Nov 30, 2021

Boris Johnson UK Omicron Variant COVID Briefing Transcript

Boris Johnson UK Omicron Variant COVID Briefing Transcript
RevBlogTranscriptsBoris Johnson TranscriptsBoris Johnson UK Omicron Variant COVID Briefing Transcript

UK Prime Minister Boris Johnson held a COVID-19 press conference on November 30, 2021 to address the new Omicron variant. Read the transcript of the full briefing here.

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Boris Johnson: (00:00)
Right now our best single defense against Omicron is to get vaccinated and to get boosted. If you’re boosted your immune response will be stronger. Yesterday, in addition to offering a second dose to all 12 to 15 year olds, the independent JCVI recommended that boosters should now be offered to everyone over 18 and that we halve the minimum gap between a second dose and a booster from six months to three months. That means that over 14 million more adults have now become eligible for a booster in England alone. I am here today with the health secretary Sajid Javid and Amanda Pritchard chief executive of NHS England to set out our plan to make this happen.

Boris Johnson: (00:50)
The target that we’ve set ourselves is to offer a booster to everyone eligible by the end of January. As with the first jabs, we’ll be working through people by age group, going down in five year bands because it’s vital that the older and the more clinically vulnerable get that added protection first. Even if you’ve had your second jab over three months ago and you are now eligible, please don’t book until the NHS says it’s your turn. We’ve already done almost 18 million boosters across the UK, but we’ve got millions more to do to protect the most vulnerable. Then we’ll move down the cohorts rapidly and working together with the Department of Administrations, we want to ramp up capacity across the whole United Kingdom to the levels we achieved in the previous vaccination effort.

Boris Johnson: (01:51)
We’re going to be throwing everything at it in order to ensure that everyone eligible is offered that booster in, as I say, just over two months. Across England we’ll have more than 1500 community pharmacy sites, vaccinating people near where you live. All of our sites will increase their capacity and will stand up extra hospital hubs on top of those already active. There’ll be temporary vaccination centers popping up like Christmas trees and will deploy at least 400 military personnel to assist the efforts of our NHS, alongside of course, the fantastic jabs army of volunteers.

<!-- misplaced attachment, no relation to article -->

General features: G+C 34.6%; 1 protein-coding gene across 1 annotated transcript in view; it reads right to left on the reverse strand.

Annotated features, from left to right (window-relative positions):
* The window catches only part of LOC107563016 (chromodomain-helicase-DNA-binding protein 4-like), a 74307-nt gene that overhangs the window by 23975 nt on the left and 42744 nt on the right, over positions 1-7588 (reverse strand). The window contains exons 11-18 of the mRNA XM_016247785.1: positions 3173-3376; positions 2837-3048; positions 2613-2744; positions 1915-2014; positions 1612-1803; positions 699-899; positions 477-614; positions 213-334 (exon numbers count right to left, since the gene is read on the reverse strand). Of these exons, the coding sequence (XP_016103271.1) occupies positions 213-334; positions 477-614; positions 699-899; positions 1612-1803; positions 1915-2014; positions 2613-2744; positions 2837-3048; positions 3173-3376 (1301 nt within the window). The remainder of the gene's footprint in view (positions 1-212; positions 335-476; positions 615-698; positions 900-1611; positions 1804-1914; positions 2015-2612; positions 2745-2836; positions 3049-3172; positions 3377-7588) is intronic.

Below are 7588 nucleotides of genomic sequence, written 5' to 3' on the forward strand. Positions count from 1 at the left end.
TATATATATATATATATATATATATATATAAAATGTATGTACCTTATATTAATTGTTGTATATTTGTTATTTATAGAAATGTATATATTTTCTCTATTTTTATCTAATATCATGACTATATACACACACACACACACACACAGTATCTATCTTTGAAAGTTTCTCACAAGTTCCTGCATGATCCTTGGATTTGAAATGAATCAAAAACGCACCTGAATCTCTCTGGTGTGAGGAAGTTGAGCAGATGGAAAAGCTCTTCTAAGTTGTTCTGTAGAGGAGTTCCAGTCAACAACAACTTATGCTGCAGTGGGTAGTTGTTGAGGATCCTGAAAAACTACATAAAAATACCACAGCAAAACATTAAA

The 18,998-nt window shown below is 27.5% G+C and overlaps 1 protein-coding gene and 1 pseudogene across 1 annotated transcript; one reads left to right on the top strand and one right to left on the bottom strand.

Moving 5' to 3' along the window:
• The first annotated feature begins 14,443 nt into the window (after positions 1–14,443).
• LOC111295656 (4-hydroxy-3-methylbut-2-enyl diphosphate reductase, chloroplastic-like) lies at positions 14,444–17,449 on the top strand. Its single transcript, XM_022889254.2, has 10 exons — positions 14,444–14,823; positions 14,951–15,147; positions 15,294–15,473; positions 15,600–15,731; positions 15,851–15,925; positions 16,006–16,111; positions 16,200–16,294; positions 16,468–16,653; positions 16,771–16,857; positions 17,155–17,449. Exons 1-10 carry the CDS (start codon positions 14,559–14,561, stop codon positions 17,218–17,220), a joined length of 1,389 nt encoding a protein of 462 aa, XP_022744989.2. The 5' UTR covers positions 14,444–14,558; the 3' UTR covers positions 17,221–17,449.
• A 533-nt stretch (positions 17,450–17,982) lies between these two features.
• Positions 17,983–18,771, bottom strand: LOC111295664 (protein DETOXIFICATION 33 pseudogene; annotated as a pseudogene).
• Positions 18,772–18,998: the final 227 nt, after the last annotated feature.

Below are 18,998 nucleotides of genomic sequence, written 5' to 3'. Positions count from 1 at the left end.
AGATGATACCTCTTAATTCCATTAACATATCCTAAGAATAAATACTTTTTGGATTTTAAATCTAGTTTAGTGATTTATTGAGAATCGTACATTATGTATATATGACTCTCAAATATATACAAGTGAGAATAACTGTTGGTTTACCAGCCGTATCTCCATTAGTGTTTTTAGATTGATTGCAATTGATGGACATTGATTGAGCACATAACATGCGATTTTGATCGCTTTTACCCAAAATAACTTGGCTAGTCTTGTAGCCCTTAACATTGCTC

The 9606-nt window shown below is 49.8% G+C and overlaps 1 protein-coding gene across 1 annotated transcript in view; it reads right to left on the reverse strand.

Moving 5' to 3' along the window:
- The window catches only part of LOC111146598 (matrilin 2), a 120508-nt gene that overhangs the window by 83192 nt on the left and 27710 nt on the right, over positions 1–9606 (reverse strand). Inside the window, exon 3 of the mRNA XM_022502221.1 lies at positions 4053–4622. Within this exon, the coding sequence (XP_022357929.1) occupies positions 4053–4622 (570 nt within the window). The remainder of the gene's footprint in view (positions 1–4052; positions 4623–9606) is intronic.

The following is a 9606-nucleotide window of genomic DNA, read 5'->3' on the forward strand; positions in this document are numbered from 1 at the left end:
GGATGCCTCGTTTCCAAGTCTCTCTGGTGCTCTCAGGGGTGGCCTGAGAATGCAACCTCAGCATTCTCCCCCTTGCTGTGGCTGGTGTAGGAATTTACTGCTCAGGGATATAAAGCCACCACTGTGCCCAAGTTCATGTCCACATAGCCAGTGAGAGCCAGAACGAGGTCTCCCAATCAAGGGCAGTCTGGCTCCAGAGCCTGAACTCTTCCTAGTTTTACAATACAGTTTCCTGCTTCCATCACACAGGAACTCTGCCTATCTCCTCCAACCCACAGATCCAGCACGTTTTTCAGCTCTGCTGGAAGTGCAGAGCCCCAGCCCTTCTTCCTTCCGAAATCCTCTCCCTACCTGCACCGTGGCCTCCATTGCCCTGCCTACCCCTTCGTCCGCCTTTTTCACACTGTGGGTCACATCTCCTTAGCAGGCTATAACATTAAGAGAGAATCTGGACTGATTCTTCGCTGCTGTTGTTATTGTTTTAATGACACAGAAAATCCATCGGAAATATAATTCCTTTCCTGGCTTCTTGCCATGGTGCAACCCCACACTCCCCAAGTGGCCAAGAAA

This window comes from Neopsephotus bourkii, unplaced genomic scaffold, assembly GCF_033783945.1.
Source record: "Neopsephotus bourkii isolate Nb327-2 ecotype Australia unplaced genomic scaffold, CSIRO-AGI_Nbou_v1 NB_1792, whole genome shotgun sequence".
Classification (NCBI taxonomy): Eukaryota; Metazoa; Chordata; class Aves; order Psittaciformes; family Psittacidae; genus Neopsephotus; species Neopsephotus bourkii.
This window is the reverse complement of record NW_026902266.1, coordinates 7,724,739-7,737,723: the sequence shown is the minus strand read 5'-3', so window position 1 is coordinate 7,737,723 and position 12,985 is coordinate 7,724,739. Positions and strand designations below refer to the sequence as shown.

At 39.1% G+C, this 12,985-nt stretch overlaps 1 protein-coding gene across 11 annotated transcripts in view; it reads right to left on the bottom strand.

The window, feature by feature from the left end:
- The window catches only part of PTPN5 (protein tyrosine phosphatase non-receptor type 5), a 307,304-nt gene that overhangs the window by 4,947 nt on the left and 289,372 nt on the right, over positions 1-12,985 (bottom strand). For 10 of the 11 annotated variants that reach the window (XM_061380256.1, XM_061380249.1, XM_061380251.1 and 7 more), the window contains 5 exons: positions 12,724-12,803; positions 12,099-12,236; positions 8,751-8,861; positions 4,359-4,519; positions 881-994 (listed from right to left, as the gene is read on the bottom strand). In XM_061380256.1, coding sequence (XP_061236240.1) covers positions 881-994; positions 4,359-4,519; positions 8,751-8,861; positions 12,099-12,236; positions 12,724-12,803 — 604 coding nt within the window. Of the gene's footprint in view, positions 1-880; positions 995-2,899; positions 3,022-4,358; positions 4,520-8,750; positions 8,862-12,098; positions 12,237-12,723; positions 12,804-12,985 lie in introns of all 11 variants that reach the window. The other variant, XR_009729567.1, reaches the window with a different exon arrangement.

Boris Johnson: (02:34)
I know the frustration that we all feel with this Omicron variant, the sense of exhaustion that we could be going through all this all over again, but today I want to stress this. Today, that’s the wrong thing to feel because today our position is and always will be immeasurably better than it was a year ago. What we’re doing is taking some proportionate precautionary measures while our scientists crack the Omicron code and while we get the added protection of those boosters into the arms of those who need them most. We’re going to get behind the men and women of our NHS who’ve saved so many lives on the frontline and run our vaccination program for a year, almost without a break as they have and who are going back into the breach yet again. I want to say on behalf of the entire country, a thank you to each and every one of them for their extraordinary efforts. The best way we can all show our gratitude is by doing our bit and stepping forward when our time comes to get that booster.

Boris Johnson: (03:48)
I’ve been waiting patiently for my moment to come. It’s happening on Thursday, I’m pleased to say. Whenever your turn comes, get your booster and ask your friends and your family to do the same. It’s time for another great British vaccination effort. We’ve done it before and we’re going to do it again and let’s not give this virus a second chance. Thank you very much. I’m going to hand over to Saj.